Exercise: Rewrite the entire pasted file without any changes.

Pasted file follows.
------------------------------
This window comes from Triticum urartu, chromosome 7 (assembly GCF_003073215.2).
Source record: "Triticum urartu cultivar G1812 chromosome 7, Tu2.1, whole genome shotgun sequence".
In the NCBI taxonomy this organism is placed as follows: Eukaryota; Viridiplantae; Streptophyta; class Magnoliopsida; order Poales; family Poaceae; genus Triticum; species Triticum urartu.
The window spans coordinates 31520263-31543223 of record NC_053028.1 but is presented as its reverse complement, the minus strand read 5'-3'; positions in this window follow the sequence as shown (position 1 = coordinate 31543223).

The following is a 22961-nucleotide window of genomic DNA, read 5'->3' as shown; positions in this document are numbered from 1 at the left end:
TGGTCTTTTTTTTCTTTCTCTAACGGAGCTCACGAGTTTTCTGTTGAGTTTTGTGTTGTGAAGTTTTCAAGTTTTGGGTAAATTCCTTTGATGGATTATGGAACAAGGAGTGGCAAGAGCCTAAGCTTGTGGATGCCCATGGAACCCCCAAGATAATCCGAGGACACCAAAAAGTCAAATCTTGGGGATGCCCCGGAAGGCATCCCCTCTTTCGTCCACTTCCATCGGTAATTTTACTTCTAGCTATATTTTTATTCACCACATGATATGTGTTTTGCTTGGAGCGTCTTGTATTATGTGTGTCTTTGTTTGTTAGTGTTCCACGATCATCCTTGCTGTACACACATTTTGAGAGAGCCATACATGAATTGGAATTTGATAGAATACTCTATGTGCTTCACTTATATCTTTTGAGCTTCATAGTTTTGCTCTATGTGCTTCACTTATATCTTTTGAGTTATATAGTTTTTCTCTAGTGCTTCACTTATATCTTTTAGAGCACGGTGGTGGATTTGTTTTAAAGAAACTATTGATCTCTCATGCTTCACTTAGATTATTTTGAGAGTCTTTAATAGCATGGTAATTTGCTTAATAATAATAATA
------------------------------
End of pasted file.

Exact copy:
This window comes from Triticum urartu, chromosome 7 (assembly GCF_003073215.2).
Source record: "Triticum urartu cultivar G1812 chromosome 7, Tu2.1, whole genome shotgun sequence".
In the NCBI taxonomy this organism is placed as follows: Eukaryota; Viridiplantae; Streptophyta; class Magnoliopsida; order Poales; family Poaceae; genus Triticum; species Triticum urartu.
The window spans coordinates 31520263-31543223 of record NC_053028.1 but is presented as its reverse complement, the minus strand read 5'-3'; positions in this window follow the sequence as shown (position 1 = coordinate 31543223).

The following is a 22961-nucleotide window of genomic DNA, read 5'->3' as shown; positions in this document are numbered from 1 at the left end:
TGGTCTTTTTTTTCTTTCTCTAACGGAGCTCACGAGTTTTCTGTTGAGTTTTGTGTTGTGAAGTTTTCAAGTTTTGGGTAAATTCCTTTGATGGATTATGGAACAAGGAGTGGCAAGAGCCTAAGCTTGTGGATGCCCATGGAACCCCCAAGATAATCCGAGGACACCAAAAAGTCAAATCTTGGGGATGCCCCGGAAGGCATCCCCTCTTTCGTCCACTTCCATCGGTAATTTTACTTCTAGCTATATTTTTATTCACCACATGATATGTGTTTTGCTTGGAGCGTCTTGTATTATGTGTGTCTTTGTTTGTTAGTGTTCCACGATCATCCTTGCTGTACACACATTTTGAGAGAGCCATACATGAATTGGAATTTGATAGAATACTCTATGTGCTTCACTTATATCTTTTGAGCTTCATAGTTTTGCTCTATGTGCTTCACTTATATCTTTTGAGTTATATAGTTTTTCTCTAGTGCTTCACTTATATCTTTTAGAGCACGGTGGTGGATTTGTTTTAAAGAAACTATTGATCTCTCATGCTTCACTTAGATTATTTTGAGAGTCTTTAATAGCATGGTAATTTGCTTAATAATAATAATA